|Methanosarcina barkeri fusaro|
Methanosarcina barkeri is the most fundamental species of the genus Methanosarcina, and their properties apply generally to the genus Methanosarcina. Methanosarcina barkeri can produce methane anaerobically through different metabolic pathways. M. barkeri can subsume a variety of molecules for ATP production, including methanol, acetate, methylamines, and different forms of hydrogen and carbon dioxide. Although it is a slow developer and is sensitive to change in environmental conditions, M. barkeri is able to grow in a variety of different substrates, adding to its appeal for genetic analysis. Additionally, M. barkeri is the first organism in which the amino acid pyrrolysine was found. Furthermore, two strains of M. barkeri, M. b. Fusaro and M. b. MS have been identified to possess an F-type ATPase (unusual for archaea, but common for bacteria, mitochondria and chloroplasts) along with an A-type ATPase.
The fusaro strain of M. barkeri was found in mud samples taken from Lake Fusaro, a freshwater lake near Naples. M. barkeri also lives in the rumen of cattle, where it works in tandem with other microbes to digest polymers. Methanosarcina barkeri can also be found in sewage, landfills, and in other freshwater systems.
Morphology of Methanosarcina cells depends on growing conditions, e.g. on salt concentrations. M. barkeri shows this variable morphology: when grown in freshwater medium, these microbes grow into large, multicellular aggregates embedded in a matrix of methanochondroitin, while growing in marine environment as single, irregular cocci, only surrounded by the S-layer, but no methanochondroitin. The aggregates can grow large enough to be seen by the naked eye. Methanosarcina could produce positive Gram stain, but generally, it is Gram variable. M. barkeri has a thick cell wall compounded by a short lipid cell membrane that is similar in structure to most other methanogens. However, its cell walls do not contain peptidoglycan. M. barkeri str. fusaro has no flagellum but has potential for movement through the creation of gas vesicles. These gas vesicles have only been produced in the presence of hydrogen and carbon dioxide, likely acting as a response to a hydrogen gradient. M. barkeris chromosome is large and circular, derived from its remarkable ability to metabolize a variety of different carbon molecules. This offers the species an advantage as though it is immotile, it can adapt to its environment depending on the energy sources available. M. barkeris circular plasmid consists of about twenty[a] genes.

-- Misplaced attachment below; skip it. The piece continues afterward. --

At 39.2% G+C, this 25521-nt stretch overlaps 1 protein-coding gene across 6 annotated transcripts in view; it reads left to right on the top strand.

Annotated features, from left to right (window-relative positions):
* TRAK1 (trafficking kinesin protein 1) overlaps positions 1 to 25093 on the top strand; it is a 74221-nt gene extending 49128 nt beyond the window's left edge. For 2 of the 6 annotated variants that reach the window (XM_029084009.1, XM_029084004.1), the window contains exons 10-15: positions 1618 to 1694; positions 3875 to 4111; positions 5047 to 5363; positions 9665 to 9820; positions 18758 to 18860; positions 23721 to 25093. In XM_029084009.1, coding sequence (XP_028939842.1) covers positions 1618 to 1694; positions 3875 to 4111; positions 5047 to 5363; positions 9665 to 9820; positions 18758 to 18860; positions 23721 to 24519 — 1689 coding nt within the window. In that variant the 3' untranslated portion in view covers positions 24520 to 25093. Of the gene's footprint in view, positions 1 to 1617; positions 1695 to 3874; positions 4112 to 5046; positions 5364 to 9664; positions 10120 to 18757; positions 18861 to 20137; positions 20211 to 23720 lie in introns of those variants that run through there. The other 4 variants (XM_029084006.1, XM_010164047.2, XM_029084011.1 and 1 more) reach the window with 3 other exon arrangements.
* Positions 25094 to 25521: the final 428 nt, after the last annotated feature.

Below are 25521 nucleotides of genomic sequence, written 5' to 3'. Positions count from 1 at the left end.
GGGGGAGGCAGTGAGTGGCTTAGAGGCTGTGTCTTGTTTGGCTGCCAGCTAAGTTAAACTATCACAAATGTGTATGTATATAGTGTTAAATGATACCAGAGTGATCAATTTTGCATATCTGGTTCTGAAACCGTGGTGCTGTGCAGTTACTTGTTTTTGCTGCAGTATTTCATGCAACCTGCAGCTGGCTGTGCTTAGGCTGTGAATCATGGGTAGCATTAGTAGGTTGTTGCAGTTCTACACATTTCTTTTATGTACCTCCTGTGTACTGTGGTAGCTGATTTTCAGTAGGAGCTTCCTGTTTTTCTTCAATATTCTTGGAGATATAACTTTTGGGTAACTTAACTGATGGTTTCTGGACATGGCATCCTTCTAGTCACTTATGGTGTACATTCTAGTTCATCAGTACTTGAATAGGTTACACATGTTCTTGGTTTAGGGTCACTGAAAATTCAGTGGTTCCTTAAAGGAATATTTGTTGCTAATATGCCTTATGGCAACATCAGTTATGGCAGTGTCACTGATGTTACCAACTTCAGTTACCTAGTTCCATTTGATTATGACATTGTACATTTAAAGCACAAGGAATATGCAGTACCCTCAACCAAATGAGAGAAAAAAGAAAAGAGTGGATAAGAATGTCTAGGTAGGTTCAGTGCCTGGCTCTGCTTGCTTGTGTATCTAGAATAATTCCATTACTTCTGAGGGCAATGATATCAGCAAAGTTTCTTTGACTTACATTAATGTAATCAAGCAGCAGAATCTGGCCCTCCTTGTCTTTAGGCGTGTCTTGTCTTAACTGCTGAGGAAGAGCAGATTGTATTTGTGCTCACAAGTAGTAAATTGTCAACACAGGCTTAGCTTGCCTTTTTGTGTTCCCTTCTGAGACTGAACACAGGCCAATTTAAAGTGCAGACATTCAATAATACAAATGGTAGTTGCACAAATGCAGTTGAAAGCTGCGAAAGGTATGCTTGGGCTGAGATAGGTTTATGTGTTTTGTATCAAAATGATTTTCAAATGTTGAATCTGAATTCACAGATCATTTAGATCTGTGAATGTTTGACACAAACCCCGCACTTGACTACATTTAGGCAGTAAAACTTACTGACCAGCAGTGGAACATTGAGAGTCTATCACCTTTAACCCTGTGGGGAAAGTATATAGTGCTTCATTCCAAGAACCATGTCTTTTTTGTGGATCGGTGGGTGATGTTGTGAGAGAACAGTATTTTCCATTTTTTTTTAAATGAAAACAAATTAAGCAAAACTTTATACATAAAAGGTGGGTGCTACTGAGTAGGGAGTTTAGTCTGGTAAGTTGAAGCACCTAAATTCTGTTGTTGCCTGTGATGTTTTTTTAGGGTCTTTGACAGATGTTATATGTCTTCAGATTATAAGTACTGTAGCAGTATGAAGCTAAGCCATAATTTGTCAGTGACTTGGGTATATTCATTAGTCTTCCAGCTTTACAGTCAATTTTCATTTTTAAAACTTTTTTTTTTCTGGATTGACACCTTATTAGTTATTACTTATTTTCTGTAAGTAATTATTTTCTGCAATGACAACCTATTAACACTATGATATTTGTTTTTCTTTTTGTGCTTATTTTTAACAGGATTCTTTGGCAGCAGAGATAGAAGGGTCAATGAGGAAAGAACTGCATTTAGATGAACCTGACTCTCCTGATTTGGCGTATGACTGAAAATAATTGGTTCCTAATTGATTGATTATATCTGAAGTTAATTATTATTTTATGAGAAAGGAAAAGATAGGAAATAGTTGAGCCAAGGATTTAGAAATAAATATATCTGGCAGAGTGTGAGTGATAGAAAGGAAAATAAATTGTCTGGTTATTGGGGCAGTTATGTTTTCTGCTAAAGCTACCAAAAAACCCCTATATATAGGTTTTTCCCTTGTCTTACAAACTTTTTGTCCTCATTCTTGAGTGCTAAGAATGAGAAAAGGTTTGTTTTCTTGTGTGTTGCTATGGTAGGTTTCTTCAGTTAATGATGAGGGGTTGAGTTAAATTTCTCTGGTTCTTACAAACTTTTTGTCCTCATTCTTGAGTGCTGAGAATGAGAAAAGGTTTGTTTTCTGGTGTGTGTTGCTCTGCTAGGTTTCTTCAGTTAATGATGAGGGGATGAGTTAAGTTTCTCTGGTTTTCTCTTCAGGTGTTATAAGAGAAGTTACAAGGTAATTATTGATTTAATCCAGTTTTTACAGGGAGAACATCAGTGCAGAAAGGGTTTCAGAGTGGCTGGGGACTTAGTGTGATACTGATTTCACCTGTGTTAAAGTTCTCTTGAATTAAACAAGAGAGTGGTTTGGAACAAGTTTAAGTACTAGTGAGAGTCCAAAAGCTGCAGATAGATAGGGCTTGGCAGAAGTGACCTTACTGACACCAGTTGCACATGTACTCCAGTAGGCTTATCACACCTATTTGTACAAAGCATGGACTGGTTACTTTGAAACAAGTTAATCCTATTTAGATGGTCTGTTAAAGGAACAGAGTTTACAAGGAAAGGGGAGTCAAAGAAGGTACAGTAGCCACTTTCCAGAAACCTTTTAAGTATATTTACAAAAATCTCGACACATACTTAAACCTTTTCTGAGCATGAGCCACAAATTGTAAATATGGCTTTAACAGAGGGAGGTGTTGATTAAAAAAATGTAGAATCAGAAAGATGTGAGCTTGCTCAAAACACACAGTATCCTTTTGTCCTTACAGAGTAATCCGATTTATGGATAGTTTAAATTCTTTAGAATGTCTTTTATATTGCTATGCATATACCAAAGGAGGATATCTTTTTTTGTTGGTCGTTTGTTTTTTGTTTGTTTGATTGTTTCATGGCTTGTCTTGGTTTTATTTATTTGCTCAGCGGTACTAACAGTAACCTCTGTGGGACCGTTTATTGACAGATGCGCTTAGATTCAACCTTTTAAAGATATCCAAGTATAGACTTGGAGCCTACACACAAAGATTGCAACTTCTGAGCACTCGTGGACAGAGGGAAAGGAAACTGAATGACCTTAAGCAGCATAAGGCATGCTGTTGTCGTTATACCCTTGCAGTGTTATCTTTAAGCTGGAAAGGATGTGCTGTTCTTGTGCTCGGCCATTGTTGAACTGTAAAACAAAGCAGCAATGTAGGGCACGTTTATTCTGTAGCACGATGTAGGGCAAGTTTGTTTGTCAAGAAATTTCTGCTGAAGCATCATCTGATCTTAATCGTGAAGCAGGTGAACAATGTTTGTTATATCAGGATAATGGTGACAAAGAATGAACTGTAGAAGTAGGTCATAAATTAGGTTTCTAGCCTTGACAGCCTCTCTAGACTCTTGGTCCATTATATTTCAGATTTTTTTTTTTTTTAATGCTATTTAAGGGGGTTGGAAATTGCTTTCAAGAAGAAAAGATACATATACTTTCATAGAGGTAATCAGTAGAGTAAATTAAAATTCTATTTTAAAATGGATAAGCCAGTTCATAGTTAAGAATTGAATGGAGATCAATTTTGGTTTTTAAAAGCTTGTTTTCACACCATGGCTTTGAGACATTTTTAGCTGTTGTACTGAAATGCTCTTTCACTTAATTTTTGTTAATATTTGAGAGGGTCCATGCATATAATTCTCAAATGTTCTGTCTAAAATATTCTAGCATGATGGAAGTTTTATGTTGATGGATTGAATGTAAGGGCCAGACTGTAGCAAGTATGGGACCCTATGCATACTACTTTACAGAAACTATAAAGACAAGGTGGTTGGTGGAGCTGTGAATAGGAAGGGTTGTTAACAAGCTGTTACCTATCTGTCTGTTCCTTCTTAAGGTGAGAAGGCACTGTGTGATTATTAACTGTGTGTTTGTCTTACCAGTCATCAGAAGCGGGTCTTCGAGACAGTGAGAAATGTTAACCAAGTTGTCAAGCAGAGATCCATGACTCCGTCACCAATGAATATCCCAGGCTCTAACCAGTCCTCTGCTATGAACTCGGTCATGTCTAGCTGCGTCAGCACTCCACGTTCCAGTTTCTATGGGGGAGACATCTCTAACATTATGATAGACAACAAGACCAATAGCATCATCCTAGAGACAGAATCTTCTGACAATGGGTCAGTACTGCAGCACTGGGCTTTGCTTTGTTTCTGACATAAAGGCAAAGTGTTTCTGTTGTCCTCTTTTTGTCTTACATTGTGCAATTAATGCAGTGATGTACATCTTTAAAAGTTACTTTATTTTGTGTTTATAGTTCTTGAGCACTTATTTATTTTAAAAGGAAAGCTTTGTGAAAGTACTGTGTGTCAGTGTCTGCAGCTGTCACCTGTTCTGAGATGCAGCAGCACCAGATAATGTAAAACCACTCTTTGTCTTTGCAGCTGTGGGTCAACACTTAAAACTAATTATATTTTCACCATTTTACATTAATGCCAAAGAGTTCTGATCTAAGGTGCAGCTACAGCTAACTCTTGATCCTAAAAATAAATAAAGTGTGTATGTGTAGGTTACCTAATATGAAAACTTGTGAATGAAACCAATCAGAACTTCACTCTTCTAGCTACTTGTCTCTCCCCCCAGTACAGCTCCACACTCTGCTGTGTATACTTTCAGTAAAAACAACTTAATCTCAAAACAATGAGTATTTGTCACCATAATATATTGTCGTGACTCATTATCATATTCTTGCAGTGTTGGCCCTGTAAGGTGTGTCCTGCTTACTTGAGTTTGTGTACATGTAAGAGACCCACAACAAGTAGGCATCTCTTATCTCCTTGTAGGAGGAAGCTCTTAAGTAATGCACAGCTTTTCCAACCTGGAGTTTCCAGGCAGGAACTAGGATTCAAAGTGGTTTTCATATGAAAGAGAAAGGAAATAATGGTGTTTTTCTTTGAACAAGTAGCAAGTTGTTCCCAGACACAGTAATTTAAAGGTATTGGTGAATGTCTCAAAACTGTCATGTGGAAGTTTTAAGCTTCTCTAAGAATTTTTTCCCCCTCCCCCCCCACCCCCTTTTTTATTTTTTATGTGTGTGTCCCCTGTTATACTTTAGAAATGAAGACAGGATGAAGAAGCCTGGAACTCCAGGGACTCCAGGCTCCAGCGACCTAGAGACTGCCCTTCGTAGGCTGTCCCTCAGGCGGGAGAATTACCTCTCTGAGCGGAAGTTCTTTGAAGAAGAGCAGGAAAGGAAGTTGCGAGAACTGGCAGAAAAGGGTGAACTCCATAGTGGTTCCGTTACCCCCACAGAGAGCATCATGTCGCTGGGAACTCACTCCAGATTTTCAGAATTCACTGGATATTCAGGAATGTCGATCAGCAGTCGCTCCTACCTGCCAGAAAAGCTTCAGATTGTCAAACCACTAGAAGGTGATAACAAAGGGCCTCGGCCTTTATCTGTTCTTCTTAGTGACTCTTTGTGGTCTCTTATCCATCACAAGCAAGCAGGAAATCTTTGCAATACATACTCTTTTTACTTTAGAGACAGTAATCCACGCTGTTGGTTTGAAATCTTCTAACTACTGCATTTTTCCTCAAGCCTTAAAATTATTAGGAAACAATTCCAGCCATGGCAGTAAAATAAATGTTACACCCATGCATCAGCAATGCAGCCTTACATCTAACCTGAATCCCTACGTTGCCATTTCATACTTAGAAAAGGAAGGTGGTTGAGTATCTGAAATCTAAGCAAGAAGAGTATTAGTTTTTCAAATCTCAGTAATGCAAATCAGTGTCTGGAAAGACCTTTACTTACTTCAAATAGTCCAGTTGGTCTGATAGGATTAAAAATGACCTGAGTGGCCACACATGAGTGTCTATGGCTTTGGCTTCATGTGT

Methanosarcina barkeris unique nature as an anaerobic methanogen that ferments many carbon sources can have many implications for future biotechnology and environmental studies. As M. barkeri is found in the rumen of cows, a place with an extreme dearth of oxygen, it is classified as an extreme anaerobe. Furthermore, the methane gas produced by cows due to M. barkeri could play a role in greenhouse gas production. However, since M. barkeri can survive in extreme conditions and produce methane, M. barkeri can be implemented in low pH ecosystems, effectively neutralizing the acidity environment, and making it more amenable for other methanogens. This, in turn, would allow people to harness the pure methane produced at landfills or through cow waste. Evidently, the implications of M. barkeri are those aligned with potential alternative energy and investment.